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some time and Ubuntu Release Cycle

For the 1st time in about two months (I know I took statistics to BarCampMKE) my citing down to write isn’t being rushed by the need to do statistics.  It is being slightly rushed by the need to pack, and I could certainly be making statistics flash cards for my final next Monday (14th), but I have a pretty good grasp of the content on the final and I’ve got today, next weekend and the week nights to do that.  Taking time off from my soccer team means that my weekend nights are free for a while and moving MadLUG meetings to the weekends is definitely going to be a stress relief for me.  We still need a permanent spot, but no more rushing to the meetings after work.

Right now, Ubuntu’s Release Cycle has the most votes for my next post.  I encourage you to continue to vote (but don’t vote for Ubuntu…that’d just be silly now.)

Also, how do I change the name of my blog?  I did it once before, but can’t remember…

Ubuntu’s Release Cycle

I say Ubuntu’s release cycle because I think it’s the most mainstream (is their argument on this? not the easiest for n00bs, but the most mainstream), but there are some other interesting release cycles I’d like to mention.  I can’t remember what Debian decided to do with releases, but I seem to recall them going to a release schedule, though they won’t ship hell-or-high-water like Ubuntu does.  Fedora does 6 month also.  OpenSUSE “recently” decided to go to an 8 month release cycle.  Between learning about the release cycle of OpenSUSE on FLOSS Weekly and Ubuntu UK’s discussion of the release cycle on what I think is the linked episode (it’s the only one I’ve listened to the whole thing and the other two I’ve started are not at all far into the podcast…a review of the podcasts to which I listen could be another show), I thought I should weigh in.

First off,  8 months is dumb, at least for a mainstream distro.  People need something that falls on a year; monthly, bi-monthly, tri-monthly, quarterly, 6 months or some integer of years (those are the things that divide into 12, if you didn’t catch that…8 doesn’t).  I know very little about the OpenSUSE community, but I think it’s fine for them if that’s what they want to do.  The idea with them was that 6 months is too short, which I’m beginning to agree with.  One point that was brought up in the Ubuntu UK discussion was that the non-LTS releases are seen by some developers as technology previews.  If that’s the case, it’s not being marketed properly for that.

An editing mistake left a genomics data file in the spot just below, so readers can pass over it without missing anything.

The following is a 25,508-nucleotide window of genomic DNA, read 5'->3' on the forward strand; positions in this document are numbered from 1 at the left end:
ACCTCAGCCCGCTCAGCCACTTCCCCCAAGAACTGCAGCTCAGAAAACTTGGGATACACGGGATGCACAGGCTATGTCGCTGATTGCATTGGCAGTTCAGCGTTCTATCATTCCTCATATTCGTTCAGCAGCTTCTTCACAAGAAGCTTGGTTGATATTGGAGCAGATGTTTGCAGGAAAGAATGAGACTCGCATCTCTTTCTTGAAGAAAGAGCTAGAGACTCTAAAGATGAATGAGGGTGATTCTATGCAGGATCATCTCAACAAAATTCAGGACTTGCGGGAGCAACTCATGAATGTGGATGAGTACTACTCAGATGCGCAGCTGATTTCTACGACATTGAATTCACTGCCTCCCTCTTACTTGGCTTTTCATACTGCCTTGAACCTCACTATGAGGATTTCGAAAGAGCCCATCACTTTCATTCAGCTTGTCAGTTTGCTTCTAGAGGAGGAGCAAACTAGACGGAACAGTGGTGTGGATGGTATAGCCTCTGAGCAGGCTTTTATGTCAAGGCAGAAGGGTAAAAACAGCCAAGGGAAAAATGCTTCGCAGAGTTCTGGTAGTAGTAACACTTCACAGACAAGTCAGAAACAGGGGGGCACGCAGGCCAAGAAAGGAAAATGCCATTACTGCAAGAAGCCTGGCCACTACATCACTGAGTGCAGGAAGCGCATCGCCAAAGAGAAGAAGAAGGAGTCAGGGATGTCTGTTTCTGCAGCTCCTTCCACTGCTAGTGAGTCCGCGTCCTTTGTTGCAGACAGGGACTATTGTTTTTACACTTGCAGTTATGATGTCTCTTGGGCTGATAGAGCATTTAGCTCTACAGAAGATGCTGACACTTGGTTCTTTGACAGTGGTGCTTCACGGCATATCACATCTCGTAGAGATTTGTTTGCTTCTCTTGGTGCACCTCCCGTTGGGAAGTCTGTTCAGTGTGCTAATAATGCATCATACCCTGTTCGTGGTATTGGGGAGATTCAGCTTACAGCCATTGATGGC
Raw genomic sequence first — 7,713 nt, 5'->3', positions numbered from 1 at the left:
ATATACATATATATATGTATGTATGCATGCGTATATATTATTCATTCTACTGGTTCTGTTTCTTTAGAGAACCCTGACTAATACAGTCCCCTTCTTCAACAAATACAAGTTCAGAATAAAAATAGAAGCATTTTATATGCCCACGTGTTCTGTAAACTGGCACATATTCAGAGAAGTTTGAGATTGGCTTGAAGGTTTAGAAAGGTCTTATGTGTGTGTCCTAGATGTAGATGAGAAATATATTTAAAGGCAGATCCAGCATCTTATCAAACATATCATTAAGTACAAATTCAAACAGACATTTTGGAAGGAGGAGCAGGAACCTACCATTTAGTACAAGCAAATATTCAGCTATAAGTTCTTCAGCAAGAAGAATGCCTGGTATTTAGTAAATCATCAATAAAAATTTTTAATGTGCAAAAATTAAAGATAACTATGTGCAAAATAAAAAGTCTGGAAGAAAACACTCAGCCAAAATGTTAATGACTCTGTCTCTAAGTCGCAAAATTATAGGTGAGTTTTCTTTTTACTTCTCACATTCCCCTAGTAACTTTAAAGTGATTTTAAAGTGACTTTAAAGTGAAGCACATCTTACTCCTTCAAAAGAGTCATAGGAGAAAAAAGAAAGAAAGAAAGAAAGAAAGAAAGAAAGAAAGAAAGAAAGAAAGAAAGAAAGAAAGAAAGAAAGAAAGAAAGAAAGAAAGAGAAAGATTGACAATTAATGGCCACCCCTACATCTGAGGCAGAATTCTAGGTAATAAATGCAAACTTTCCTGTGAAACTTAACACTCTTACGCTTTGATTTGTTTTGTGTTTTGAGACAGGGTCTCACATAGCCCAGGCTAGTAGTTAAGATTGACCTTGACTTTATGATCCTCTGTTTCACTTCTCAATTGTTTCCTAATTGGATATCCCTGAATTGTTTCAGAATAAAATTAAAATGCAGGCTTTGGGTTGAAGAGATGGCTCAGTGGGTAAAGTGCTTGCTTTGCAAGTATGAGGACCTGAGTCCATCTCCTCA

All of this has made me think maybe I should move to something with a rolling release schedule.  Are there any Arch derivatives that give you GNOME out of the box?  I know there are some Gentoo derivatives such as Saboyon (note: their website looks like the 90s had a bastard child with a modern website), but I don’t think I want to spend coal burning time compiling stuff.  Now, if I were to move to Arch, I’d still want to keep up with Ubuntu development, and I could pretty easily do that (except graphics stuff) with VMs.  Right now, the dual booting is pretty lame and I’ve discovered (as one might expect) that there’s often problems in the alpha releases that make it unusable as a primary machine.  Just like the bug I filed last night.  Now, I’m happy to help out, but stuff like that is going to keep me from writing blog posts.

But, enough about me, what does Ubuntu lose with 6 month release cycles and why does this not matter for Fedora?  First off, Fedora is a distro for developers.  It has the lastest packages, which break things like Cisco AnyConnect and while I love much of the things about Fedora, upgrades are a pain in the ass (though perhaps had I used their GUI tool, I’d have found it easier, but they don’t make it obvious how to do that).  I’ve had trouble with every Fedora upgrade I’ve ever done.  I finally pulled one off successfully last night with some help from #Fedora on freenode, and that’s fine for Fedora’s community, but not for Ubuntu’s.

I think Ubuntu should move to yearly releases.  The longer beta period would allow more people to feel comfortable testing and there wouldn’t be so many problems right at release.  Yes, the new features generate a great buzz, but the problems generate just as much negative buzz.  One problem is worth 10 good reviews (maybe more…I just pulled that number out of my ass).

The one major problem I see with this is that the power users may move away, and if that happens, who is going to push the community and evangelize.  Maybe Ubuntu needs to work on a better backport system, or push information about it.  I don’t really know how backports work.  I don’t like waiting for a new Firefox version…certainly not for a year.  Maybe PPAs are the answer, because clearly power users can handle PPAs, and other than knowing where to go to get them, it’s not hard for n00bs either.

I don’t have all the answers.  I don’t know as much about the Ubuntu community as many, especially since I’ve spent so much time with Fedora, so I’d love to hear some reasons why yearly might not work.  I’m not sure who in the Ubuntu community/Canonical has the power to make such a decision, but if someone with Jono’s eyes could point him to this post, I’d love to hear his reaction to it.  I’m sure he listens to Ubuntu-UK and heard their thoughts on it.  The year of the Linux desktop is approaching.  Let’s not let our geeky need for new toys get in the way.

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